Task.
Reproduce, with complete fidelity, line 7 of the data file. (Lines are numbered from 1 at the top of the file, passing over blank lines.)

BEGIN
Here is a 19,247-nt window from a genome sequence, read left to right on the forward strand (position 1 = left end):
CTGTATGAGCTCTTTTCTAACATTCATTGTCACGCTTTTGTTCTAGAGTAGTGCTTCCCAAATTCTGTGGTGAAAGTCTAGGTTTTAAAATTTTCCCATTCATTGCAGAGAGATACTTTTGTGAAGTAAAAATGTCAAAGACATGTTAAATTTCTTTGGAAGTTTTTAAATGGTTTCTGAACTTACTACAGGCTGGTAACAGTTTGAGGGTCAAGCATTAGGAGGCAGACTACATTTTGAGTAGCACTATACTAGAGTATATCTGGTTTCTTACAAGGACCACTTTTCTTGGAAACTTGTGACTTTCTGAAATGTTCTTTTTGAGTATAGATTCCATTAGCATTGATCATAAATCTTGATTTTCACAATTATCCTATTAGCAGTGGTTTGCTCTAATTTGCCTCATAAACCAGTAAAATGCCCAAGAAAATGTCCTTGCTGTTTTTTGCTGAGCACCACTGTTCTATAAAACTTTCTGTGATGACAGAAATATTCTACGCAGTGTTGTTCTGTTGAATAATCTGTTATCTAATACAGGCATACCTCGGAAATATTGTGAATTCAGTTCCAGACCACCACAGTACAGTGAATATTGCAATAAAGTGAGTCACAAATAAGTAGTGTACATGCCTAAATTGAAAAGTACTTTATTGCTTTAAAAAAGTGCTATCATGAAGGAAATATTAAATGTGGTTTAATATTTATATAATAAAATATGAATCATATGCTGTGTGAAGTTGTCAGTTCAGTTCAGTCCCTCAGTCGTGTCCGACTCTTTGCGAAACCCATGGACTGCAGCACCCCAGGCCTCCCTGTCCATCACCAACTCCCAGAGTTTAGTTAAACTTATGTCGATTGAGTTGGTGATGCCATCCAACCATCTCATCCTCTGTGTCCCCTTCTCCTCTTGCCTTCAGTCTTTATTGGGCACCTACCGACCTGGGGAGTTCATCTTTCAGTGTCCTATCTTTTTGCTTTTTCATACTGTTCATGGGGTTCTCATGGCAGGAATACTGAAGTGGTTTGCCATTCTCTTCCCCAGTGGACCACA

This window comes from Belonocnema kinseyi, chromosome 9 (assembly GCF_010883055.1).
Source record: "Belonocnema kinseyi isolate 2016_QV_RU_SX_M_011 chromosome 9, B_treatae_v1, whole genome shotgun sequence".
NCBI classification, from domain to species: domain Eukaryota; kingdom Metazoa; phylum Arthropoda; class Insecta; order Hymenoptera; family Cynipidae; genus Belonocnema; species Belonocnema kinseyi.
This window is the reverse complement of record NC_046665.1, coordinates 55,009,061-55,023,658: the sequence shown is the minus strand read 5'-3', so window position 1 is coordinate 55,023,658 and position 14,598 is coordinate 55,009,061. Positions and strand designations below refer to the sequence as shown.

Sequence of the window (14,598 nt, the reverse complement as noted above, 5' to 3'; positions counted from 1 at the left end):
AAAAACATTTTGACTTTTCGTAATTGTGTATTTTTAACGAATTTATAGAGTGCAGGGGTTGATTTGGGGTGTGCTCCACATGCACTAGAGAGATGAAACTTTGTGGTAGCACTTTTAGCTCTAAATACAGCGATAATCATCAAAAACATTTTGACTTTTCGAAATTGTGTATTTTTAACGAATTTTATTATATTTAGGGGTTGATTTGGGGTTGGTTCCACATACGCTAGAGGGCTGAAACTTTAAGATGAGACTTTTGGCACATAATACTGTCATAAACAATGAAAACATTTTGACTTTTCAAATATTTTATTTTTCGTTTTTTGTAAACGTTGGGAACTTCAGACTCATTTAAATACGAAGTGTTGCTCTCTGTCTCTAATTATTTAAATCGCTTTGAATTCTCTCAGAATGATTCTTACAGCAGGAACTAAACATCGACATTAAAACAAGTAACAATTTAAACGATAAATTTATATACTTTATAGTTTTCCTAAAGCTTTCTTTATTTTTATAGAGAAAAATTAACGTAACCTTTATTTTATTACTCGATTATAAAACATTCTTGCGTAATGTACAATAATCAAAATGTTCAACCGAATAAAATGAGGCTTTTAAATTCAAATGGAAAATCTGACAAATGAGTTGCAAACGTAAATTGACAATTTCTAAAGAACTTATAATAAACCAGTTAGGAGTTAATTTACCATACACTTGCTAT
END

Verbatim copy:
Sequence of the window (14,598 nt, the reverse complement as noted above, 5' to 3'; positions counted from 1 at the left end):